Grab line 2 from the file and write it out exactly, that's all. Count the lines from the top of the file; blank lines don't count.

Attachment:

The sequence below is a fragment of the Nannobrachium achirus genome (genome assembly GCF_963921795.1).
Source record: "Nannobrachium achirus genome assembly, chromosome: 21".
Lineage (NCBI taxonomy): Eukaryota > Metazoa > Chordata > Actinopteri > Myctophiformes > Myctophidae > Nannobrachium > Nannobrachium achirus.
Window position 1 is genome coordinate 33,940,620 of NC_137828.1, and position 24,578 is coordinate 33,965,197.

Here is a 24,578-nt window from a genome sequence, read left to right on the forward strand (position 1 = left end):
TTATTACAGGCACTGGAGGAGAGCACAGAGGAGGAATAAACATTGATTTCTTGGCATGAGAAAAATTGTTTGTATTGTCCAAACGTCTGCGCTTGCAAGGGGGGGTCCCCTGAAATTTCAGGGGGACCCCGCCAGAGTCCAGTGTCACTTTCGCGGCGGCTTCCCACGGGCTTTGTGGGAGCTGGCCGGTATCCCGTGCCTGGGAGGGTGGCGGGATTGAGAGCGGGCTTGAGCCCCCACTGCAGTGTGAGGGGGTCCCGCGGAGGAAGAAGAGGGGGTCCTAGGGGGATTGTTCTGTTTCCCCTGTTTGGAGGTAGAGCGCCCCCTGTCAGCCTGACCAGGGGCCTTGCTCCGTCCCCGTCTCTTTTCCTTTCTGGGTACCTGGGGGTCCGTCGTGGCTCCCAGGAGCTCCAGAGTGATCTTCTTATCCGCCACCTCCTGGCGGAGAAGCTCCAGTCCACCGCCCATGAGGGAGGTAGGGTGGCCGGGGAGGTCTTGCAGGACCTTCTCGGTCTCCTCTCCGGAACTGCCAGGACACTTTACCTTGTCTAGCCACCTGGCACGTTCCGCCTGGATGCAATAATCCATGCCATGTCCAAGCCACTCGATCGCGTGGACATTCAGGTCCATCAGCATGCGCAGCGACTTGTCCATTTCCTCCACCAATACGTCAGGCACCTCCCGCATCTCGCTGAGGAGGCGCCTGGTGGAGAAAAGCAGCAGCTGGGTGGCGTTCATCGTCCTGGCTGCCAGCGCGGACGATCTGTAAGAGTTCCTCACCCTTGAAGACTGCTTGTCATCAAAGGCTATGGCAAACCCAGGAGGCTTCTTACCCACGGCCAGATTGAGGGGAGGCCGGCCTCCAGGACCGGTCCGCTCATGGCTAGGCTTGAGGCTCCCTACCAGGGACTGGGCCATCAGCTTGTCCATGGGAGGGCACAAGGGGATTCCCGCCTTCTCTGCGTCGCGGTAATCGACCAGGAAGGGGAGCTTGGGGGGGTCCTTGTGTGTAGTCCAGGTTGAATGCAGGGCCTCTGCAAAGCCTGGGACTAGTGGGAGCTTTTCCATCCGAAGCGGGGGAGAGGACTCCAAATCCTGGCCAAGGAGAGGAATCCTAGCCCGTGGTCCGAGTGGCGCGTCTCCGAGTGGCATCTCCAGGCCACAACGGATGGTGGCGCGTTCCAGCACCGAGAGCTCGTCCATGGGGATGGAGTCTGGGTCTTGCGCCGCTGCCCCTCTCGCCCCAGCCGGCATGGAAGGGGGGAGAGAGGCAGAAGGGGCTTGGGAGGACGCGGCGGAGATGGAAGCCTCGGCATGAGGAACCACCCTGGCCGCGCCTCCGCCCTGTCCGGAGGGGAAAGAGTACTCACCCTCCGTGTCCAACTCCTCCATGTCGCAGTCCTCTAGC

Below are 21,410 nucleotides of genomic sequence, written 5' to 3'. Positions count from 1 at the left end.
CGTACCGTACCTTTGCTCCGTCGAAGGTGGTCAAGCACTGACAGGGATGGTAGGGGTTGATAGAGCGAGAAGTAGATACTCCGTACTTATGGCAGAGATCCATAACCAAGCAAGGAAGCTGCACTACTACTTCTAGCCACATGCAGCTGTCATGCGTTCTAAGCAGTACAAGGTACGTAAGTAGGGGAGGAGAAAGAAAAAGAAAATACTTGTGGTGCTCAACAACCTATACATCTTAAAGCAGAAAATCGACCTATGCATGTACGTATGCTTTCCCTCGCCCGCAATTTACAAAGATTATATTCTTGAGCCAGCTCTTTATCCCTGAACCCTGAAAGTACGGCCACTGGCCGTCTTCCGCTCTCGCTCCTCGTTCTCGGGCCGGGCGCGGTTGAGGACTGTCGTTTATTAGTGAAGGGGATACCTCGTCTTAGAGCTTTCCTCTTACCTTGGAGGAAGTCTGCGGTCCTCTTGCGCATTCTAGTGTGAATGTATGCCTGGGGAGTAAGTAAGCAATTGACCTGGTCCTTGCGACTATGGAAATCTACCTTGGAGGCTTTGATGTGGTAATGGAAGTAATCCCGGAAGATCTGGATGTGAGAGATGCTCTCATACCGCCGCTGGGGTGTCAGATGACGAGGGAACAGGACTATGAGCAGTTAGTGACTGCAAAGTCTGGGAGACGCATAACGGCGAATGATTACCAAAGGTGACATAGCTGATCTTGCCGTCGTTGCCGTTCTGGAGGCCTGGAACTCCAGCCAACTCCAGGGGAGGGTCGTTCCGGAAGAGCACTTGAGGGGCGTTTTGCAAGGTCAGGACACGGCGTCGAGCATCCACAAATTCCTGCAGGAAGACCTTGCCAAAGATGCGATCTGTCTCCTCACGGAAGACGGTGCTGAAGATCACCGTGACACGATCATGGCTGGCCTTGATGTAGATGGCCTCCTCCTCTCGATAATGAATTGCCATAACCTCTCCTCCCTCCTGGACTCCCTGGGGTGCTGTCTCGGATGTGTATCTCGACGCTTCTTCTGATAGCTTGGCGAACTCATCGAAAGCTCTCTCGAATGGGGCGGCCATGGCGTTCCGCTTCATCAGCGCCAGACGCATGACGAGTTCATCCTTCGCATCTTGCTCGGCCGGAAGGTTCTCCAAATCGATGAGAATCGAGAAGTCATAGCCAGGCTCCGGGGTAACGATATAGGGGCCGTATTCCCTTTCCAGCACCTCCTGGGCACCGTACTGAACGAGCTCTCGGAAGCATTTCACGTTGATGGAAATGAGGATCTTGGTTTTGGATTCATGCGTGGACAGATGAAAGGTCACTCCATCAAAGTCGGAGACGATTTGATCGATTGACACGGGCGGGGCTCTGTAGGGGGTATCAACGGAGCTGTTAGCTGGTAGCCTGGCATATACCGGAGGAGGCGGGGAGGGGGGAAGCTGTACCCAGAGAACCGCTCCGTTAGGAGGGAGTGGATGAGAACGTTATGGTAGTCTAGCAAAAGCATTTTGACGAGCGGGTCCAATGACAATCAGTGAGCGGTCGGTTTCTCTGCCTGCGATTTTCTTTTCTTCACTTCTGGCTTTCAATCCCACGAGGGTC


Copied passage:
Source record: "Nannobrachium achirus genome assembly, chromosome: 21".